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|Title||As I read the Old Testament, I find the term “ephod.” What is an ephod?|
|Publication Type||Magazine Article|
|Year of Publication||1973|
|Authors||Cowan, Richard O.|
|Date Published||December 1973|
|Keywords||Clothing; Ephod; High Priest; Temple Worship|
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As I read the Old Testament, I find the term “ephod.” What is an ephod?
Richard O. Cowan
Professor of Church History and Doctrine
Brigham Young University
The ephod was an article of sacred clothing worn by the high priests of the Levitical Priesthood. The Lord directed that they were not to wear ordinary clothing during their service, but they were to have “holy garments” made by those whom the Lord had “filled with the spirit of wisdom.” (Ex. 28:2–3.) These sacred garments were to be passed from father to son along with the high priestly office itself. (Ex. 29:29.)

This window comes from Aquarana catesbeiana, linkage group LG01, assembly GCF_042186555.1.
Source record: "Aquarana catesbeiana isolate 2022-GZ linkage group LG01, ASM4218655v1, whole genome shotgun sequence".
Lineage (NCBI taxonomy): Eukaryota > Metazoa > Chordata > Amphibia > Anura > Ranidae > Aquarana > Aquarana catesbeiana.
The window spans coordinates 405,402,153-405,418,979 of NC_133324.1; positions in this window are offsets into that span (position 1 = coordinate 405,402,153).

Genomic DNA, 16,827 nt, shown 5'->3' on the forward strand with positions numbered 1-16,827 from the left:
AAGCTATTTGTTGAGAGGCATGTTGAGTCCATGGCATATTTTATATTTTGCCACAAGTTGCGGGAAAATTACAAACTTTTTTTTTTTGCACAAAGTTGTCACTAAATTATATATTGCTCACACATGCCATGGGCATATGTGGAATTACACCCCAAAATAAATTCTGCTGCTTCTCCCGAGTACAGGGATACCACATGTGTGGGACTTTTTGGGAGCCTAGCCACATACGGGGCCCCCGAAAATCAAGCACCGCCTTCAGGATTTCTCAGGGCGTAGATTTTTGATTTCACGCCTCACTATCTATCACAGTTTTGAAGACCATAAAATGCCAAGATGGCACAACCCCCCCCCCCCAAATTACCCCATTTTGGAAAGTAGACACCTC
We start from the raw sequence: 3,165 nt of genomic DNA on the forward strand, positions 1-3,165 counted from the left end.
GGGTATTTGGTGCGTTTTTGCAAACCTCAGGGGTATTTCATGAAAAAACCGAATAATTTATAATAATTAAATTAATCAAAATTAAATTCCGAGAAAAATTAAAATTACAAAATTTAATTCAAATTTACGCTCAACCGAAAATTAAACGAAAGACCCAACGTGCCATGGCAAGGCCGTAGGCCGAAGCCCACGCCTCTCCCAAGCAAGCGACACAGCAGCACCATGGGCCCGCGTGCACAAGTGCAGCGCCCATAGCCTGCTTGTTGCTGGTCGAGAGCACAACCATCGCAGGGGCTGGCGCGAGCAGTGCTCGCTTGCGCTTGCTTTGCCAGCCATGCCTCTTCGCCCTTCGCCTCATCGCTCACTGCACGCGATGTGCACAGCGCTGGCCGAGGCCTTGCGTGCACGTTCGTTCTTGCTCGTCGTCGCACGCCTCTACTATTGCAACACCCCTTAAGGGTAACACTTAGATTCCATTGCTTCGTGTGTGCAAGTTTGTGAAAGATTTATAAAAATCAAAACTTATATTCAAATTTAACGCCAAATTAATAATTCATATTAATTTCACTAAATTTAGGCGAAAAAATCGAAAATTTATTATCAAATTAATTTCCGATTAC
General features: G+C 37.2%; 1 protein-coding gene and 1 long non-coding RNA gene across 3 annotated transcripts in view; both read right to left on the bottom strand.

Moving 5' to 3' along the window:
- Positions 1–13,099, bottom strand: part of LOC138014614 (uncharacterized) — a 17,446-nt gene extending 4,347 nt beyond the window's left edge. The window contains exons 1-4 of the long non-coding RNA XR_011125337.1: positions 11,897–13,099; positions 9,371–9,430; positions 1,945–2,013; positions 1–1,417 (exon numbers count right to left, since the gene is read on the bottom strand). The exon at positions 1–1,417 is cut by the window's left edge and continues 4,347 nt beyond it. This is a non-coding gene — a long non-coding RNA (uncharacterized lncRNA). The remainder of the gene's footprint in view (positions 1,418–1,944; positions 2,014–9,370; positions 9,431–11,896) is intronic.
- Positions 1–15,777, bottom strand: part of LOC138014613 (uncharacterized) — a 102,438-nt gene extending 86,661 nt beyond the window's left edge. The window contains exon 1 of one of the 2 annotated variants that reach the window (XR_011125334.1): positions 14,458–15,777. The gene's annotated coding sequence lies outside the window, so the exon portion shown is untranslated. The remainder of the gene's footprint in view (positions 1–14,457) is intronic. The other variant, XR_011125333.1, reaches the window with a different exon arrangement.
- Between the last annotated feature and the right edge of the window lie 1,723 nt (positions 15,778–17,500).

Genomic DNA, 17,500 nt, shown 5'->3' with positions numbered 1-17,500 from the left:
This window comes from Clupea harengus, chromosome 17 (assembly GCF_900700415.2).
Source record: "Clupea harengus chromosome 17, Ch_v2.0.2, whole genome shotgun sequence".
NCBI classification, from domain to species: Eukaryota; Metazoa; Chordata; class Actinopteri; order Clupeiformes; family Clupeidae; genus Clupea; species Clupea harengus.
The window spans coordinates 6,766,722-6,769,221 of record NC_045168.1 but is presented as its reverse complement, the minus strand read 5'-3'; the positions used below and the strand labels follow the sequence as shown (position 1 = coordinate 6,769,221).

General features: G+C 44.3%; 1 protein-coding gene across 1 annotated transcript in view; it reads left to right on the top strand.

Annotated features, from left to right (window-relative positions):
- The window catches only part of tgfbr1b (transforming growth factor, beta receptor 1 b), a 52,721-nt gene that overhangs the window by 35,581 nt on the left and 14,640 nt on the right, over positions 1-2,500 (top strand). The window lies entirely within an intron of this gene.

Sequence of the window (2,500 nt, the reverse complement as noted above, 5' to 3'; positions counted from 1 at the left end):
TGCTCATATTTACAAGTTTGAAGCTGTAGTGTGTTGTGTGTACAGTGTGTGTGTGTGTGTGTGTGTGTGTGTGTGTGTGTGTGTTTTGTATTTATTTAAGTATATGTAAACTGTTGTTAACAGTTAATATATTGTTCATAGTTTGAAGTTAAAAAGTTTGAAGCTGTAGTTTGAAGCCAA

The ephod, worn over a blue robe, was made of blue, purple, and scarlet material, with designs of gold thread skillfully woven into the fabric. This garment was fastened at each shoulder and had an intricately woven band with which it could be fastened around the waist. In gold settings on each shoulder were onyx stones engraved with the names of the 12 sons of Israel as a “memorial” as the priest served before the Lord. (See Ex. 28:6–14 and Ex. 39:2–7). Fastened to the ephod was a breastplate into which the Urim and Thummim could be placed. (Ex. 28:15–30.)
The exact function of the ephod is not known. As President Joseph Fielding Smith observed, information concerning these ancient ordinances “was never recorded in any detail, because such ordinances are sacred and not for the world.” (Improvement Era, November 1955, p. 794.)
There are later references to a linen ephod; the boy Samuel, for example, wore such a garment when he served the Lord.
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